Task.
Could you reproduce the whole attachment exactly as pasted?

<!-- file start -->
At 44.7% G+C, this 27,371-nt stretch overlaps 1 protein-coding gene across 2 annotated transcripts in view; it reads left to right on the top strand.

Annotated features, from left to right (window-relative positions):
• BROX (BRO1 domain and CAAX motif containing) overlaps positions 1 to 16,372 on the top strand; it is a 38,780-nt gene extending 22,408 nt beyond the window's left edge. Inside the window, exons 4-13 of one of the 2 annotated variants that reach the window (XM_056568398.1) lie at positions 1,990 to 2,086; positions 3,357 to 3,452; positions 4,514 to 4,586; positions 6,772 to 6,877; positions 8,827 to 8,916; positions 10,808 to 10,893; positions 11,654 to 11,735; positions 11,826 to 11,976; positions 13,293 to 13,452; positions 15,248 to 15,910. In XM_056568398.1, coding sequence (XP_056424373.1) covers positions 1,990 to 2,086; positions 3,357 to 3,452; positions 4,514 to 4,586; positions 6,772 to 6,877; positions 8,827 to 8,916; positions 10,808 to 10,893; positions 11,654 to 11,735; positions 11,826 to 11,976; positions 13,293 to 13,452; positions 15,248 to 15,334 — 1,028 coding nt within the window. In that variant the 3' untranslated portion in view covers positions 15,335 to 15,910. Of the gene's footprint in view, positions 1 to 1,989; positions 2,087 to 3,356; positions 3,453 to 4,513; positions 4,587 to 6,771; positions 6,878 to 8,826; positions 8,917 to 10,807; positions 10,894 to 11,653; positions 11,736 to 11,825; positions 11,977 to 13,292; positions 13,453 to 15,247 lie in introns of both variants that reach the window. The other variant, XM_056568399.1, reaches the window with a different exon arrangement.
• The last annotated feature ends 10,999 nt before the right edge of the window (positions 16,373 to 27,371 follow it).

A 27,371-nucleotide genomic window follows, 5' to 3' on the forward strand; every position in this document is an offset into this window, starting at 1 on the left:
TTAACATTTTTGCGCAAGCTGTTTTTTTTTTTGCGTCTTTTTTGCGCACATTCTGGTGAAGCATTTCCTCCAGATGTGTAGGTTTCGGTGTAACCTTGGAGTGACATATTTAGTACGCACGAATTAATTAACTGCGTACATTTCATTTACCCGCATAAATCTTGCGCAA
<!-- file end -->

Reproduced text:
At 44.7% G+C, this 27,371-nt stretch overlaps 1 protein-coding gene across 2 annotated transcripts in view; it reads left to right on the top strand.

Annotated features, from left to right (window-relative positions):
• BROX (BRO1 domain and CAAX motif containing) overlaps positions 1 to 16,372 on the top strand; it is a 38,780-nt gene extending 22,408 nt beyond the window's left edge. Inside the window, exons 4-13 of one of the 2 annotated variants that reach the window (XM_056568398.1) lie at positions 1,990 to 2,086; positions 3,357 to 3,452; positions 4,514 to 4,586; positions 6,772 to 6,877; positions 8,827 to 8,916; positions 10,808 to 10,893; positions 11,654 to 11,735; positions 11,826 to 11,976; positions 13,293 to 13,452; positions 15,248 to 15,910. In XM_056568398.1, coding sequence (XP_056424373.1) covers positions 1,990 to 2,086; positions 3,357 to 3,452; positions 4,514 to 4,586; positions 6,772 to 6,877; positions 8,827 to 8,916; positions 10,808 to 10,893; positions 11,654 to 11,735; positions 11,826 to 11,976; positions 13,293 to 13,452; positions 15,248 to 15,334 — 1,028 coding nt within the window. In that variant the 3' untranslated portion in view covers positions 15,335 to 15,910. Of the gene's footprint in view, positions 1 to 1,989; positions 2,087 to 3,356; positions 3,453 to 4,513; positions 4,587 to 6,771; positions 6,878 to 8,826; positions 8,917 to 10,807; positions 10,894 to 11,653; positions 11,736 to 11,825; positions 11,977 to 13,292; positions 13,453 to 15,247 lie in introns of both variants that reach the window. The other variant, XM_056568399.1, reaches the window with a different exon arrangement.
• The last annotated feature ends 10,999 nt before the right edge of the window (positions 16,373 to 27,371 follow it).

A 27,371-nucleotide genomic window follows, 5' to 3' on the forward strand; every position in this document is an offset into this window, starting at 1 on the left:
TTAACATTTTTGCGCAAGCTGTTTTTTTTTTTGCGTCTTTTTTGCGCACATTCTGGTGAAGCATTTCCTCCAGATGTGTAGGTTTCGGTGTAACCTTGGAGTGACATATTTAGTACGCACGAATTAATTAACTGCGTACATTTCATTTACCCGCATAAATCTTGCGCAA